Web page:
This article is from the archive of our partner .

Three men loosely connected with the NATO protests have been arrested in Chicago for planning terror attacks on major police stations and businesses downtown, as well as President Obama's campaign headquarters and Mayor Rahm Emanuel's house. 

Brian Church, 20, Jared Chase, 24, and Brent Vincent Betterly, 24, have been charged with criminal acts relating to terrorism, conspiracy to commit terrorism, and possession of explosives. The three were arrested Wednesday evening after a raid on a Chicago apartment found them loading Molotov cocktails into the back of a truck. According to court documents, the four had travelled to Chicago from out of town ahead of the NATO protests. They spent the days leading up to the weekend training themselves and planning their course of attack. Their plans for the weekend included:

According to court documents, the men planned to first attack four Chicago police stations and destroy several squad cars with "destructive devices" in order to divert the department’s attention and resources.

While authorities were distracted by those strikes, the group intended to hit Obama’s national campaign headquarters in the Prudential Building, Emanuel’s home in Ravenswood and other downtown financial institutions, prosecutors said. The group had already done reconnaissance work on the Chicago Police Department headquarters in Bronzeville in preparation for the attack, law-enforcement officials said.

Law enforcement records say the police confiscated, "four completed Molotov cocktails... a mortar gun, swords, a hunting bow, throwing stars and knives with brass knuckle handles," plus protective equipment like, "pre-positioned shields, assault vests and gas masks to help hide their identity during the planned attacks," according to the Chicago Tribune. "These men were here to hurt people," said the state's attorney Anita Alvarez. “The individuals we charged are not peaceful protesters, they are domestic terrorists,” said Alvarez.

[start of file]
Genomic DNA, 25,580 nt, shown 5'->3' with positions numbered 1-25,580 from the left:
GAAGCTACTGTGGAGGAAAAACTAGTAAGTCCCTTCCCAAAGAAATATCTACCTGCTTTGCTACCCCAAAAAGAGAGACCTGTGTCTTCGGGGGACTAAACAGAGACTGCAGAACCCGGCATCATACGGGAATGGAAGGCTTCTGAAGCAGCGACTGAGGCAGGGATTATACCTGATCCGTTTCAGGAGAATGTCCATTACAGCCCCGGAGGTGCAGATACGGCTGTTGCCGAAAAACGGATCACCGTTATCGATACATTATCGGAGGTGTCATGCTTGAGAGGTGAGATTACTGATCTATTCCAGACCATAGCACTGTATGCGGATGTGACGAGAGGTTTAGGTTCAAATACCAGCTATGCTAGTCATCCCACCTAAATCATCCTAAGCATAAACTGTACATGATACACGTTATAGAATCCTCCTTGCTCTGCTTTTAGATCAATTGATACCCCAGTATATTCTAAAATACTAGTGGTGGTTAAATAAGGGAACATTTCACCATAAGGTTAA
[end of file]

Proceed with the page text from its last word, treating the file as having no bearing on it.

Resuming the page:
But the lawyers in charge of defending the three men are alleging they're being set up by the Chicago police department. According to the New York Times report on the story, the lawyers from the National Lawyers Guild in charge of defending the three are going to argue for entrapment. They say a man and a woman who were either informants or undercover officers came up with the plans and provided the three men charged with the explosive equipment. 

“From what we’ve learned, we believe it is a setup — entrapment to the highest degree — and it is sensationalism by the police and the state to discredit the protesters who have come here to nonviolently protest,” said Michael Deutsch, one of the defense lawyers on the case. The lawyers are also alleging cops didn't have a search warrant when they conducted the raid on the apartment. 

Law enforcement told the Tribune they had two sources inside the apartment (likely the man and the woman) that helped lead to the raid, and that they had recorded conversations from inside the apartment during the planning of the attack, but how they obtained the audio wasn't indicated in the court documents. In the recordings, one of the men is apparently herd saying, "The city doesn’t know what it is in for, and after NATO the city will never be the same."

The three men were pulled over by Chicago police a little over a week ago, and they recorded audio and some video of the event  and posted this (heavily edited) video to Youtube: (video courtesy of ABC News)

The mother of one of the men told the Chicago Tribune that she warned her son about posting the video to Youtube. "So now suddenly after he's being harassed by the police and posting it for everyone to see, now he's being charged with terror-related stuff? [...] That seems kind of fishy to me," she said. 

This article is from the archive of our partner The Wire.

We want to hear what you think about this article. Submit a letter to the editor or write to letters@theatlantic.com.